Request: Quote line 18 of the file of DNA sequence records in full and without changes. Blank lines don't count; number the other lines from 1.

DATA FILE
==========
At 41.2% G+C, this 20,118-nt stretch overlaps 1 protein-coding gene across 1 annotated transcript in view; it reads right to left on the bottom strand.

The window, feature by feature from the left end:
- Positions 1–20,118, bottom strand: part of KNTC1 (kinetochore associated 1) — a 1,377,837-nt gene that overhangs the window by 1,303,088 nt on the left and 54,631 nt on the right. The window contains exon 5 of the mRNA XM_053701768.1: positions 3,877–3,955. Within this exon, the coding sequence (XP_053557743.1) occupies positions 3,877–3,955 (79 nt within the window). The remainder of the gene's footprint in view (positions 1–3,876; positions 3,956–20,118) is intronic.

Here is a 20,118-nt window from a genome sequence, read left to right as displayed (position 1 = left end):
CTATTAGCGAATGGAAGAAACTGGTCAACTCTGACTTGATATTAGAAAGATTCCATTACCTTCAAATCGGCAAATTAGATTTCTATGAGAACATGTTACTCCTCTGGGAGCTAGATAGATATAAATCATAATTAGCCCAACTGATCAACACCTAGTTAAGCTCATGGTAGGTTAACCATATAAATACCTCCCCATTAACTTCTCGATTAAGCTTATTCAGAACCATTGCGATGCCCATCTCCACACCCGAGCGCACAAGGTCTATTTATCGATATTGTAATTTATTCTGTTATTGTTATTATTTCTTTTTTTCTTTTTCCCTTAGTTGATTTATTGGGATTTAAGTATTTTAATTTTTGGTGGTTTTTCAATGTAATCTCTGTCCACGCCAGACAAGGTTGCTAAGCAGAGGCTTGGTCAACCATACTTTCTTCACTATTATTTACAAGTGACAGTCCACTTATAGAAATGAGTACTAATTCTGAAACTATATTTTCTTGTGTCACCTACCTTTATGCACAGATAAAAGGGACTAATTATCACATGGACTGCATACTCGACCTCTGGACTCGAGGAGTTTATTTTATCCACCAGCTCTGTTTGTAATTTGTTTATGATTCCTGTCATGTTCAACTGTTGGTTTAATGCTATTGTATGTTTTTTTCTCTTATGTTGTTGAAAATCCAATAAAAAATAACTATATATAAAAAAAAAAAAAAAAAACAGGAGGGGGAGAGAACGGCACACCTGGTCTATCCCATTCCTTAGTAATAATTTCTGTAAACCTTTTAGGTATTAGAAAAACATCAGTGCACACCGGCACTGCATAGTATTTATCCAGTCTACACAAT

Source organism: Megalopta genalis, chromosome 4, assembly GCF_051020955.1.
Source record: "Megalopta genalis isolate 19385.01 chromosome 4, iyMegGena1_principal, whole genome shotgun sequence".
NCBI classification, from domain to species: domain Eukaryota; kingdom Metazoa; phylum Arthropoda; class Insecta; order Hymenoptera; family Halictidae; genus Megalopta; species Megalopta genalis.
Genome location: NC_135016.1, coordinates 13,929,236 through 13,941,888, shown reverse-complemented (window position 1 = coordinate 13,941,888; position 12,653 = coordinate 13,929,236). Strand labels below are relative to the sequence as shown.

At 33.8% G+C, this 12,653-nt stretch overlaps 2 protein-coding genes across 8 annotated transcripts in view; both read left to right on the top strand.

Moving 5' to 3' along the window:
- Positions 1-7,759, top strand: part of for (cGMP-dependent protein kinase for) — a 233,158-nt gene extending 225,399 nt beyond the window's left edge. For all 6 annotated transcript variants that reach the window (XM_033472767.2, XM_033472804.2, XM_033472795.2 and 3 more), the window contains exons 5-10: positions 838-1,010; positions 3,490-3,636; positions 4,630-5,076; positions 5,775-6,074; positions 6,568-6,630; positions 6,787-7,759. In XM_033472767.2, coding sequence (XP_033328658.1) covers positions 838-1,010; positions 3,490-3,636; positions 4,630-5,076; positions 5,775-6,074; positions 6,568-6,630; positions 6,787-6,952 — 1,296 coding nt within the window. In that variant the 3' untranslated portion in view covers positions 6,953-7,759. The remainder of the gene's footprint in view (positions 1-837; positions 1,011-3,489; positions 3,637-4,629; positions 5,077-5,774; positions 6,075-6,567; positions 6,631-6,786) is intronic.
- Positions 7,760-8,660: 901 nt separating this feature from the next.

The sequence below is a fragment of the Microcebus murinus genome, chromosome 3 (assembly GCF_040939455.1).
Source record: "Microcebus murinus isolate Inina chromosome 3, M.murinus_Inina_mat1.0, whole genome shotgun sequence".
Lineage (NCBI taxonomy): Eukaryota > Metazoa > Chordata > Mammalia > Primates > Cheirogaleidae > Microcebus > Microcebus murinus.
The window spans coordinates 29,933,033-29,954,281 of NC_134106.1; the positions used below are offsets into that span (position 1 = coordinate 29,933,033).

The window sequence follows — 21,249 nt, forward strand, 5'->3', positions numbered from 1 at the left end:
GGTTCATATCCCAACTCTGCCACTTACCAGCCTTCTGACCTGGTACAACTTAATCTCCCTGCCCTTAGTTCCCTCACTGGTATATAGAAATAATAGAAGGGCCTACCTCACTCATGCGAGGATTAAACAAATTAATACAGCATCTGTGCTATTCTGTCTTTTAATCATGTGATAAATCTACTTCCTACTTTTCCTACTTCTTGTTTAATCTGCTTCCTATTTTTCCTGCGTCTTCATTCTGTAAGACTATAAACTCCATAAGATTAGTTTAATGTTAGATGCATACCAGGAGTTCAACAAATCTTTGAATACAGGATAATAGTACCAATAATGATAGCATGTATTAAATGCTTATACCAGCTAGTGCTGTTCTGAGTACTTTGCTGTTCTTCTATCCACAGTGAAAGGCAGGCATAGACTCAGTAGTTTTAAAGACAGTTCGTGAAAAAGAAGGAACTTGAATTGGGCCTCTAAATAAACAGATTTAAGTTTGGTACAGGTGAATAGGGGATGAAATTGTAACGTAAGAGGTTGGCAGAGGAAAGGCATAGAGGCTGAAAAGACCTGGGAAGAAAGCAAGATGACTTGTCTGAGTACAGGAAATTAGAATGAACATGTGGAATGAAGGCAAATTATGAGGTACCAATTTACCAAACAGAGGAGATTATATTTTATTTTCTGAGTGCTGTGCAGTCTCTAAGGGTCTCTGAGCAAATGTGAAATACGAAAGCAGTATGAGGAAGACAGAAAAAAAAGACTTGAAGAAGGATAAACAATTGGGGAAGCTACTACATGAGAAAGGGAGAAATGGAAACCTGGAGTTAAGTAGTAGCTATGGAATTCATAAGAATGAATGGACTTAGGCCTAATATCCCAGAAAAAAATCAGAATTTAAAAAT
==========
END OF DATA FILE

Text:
The window sequence follows — 21,249 nt, forward strand, 5'->3', positions numbered from 1 at the left end: